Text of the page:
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Logan v. Logan

The Court of Appeals of Washington, Division One
Jan 11, 1984
36 Wn. App. 411 (Wash. Ct. App. 1984)

Summary

upholding denial of request for dissolution on finding the burden to establish a ground for dissolution had not been met

Summary of this case from CBIF Ltd. v. TGI Friday's Inc.

Opinion

No. 10167-6-I.

January 11, 1984.

[1] Appeal and Error — Findings of Fact — Review — Conclusions of Law. Review of findings of fact is limited to determining whether they are supported by substantial evidence and, if so, whether they support the conclusions of law and the judgment.

[2] Partnership — Judicial Dissolution — Misconduct — Injury to Business — Necessity. The existence of personal animosity between partners which does not affect the ability of the partnership to operate successfully at a profit does not warrant judicial dissolution of the partnership under RCW 25.04.320(1)(d), which permits dissolution when a partner's conduct makes it not reasonably practicable to carry on the business in partnership with him.

[3] Contracts — Construction — Considered as a Whole. A contract is read as a whole in a manner which avoids ambiguities and gives effect to all of its provisions.

[4] Partnership — Dissolution Decision — What Constitutes — Action for Judicial Dissolution. For purposes of a partnership agreement provision which takes effect when a partner decides to terminate the partnership, bringing a meritless action for judicial dissolution of the partnership constitutes a decision by the plaintiff to terminate the partnership.

[5] Appeal and Error — Assignments of Error — Citation of Authority — Necessity. A contention which lacks supporting legal authority need not be considered on appeal.

Nature of Action: Action seeking dissolution of a partnership by court decree or the removal of the defendant as managing partner. The defendant counterclaimed for specific performance of the buy-sell provision of the partnership agreement.

Superior Court: The Superior Court for King County, No. 79-2-00224-1, Arthur E. Piehler, J., on March 18, 1981, entered a judgment denying the relief requested by the plaintiffs and granting the defendant's counterclaim.

Court of Appeals: Holding that the plaintiffs had not proved their right to dissolution of the partnership under RCW 25.04.320 and that the filing of the complaint triggered the buy-sell provision, the court affirms the judgment.

Neubauer Mussehl and Michael D. Hunsinger, for appellants.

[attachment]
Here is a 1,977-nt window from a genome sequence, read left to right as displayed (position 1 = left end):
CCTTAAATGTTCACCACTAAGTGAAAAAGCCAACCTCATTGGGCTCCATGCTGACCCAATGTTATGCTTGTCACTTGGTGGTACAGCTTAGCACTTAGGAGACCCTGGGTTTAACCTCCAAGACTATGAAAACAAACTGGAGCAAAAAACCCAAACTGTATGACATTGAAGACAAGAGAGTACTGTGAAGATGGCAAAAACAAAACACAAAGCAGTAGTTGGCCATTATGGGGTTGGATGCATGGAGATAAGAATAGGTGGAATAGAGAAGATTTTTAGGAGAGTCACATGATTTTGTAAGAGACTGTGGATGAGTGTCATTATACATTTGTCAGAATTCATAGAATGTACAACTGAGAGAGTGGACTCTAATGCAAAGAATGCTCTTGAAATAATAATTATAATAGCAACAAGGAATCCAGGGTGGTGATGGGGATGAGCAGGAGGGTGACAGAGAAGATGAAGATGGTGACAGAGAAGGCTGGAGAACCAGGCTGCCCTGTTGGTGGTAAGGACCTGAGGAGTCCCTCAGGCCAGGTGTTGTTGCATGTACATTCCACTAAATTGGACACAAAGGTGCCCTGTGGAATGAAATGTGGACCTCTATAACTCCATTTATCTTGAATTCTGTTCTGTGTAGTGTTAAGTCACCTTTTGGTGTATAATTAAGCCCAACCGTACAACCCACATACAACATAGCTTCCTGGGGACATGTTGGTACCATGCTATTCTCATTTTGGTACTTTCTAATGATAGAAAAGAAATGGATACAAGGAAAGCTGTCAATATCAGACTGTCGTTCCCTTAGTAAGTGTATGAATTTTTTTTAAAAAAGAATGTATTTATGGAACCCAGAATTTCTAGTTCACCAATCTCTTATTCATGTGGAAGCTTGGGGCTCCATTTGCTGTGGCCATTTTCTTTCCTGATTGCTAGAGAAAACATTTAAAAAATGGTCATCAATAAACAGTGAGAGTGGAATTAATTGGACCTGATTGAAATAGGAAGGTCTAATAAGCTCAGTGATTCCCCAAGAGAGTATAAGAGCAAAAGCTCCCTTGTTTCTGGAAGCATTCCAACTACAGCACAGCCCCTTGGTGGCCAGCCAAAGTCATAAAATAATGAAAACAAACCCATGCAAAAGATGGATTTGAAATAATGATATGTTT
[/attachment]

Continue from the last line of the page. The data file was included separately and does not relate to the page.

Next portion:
Trethewey, Brink, Todd Clayton, Daniel Brink, and David Kerruish, for respondents.


The marital community of Richard and Barbara Logan appeals the judgment entered after a nonjury trial which dismissed, under CR 41(b)(3), their complaint for judicial dissolution of a partnership and which specifically enforced the buy-sell provisions of a partnership agreement. They allege that sufficient evidence was presented to permit judicial dissolution under RCW 25.04.320 and that the filing of their complaint did not trigger the buy-sell provision of the partnership agreement.

On July 29, 1975, the plaintiffs, Richard E. Logan and Barbara Logan, and the defendant, Donald W. Logan, entered into a partnership agreement forming the partnership, Logan and Logan Investments. Richard and Donald Logan are brothers. The purpose of the partnership was the acquisition and holding of four apartment buildings in Seattle for the benefit of the partnership. The initial capital contribution was $70,000, of which plaintiffs contributed two-thirds plus 10 percent of their two-thirds contribution and defendant contributed the remaining one-third less the additional 10 percent made by plaintiffs. This amounted to an original capital contribution by Richard and Barbara Logan of $51,333.33, and $18,666.67 contributed by Donald Logan. The additional 10 percent contribution made by plaintiffs was in exchange for the defendant's time, effort, and expertise in searching out and securing the right to purchase the apartment buildings.

Since Richard Logan was often unavailable for months at a time because of his employment with the Federal Drug Enforcement Administration, plaintiffs' financial adviser, David Shymko, was appointed as their attorney-in-fact to act as their representative. Shymko signed the partnership agreement on behalf of the plaintiffs. The defendant was designated as the managing partner for which he received a fee of 6 percent of the gross revenues of the partnership.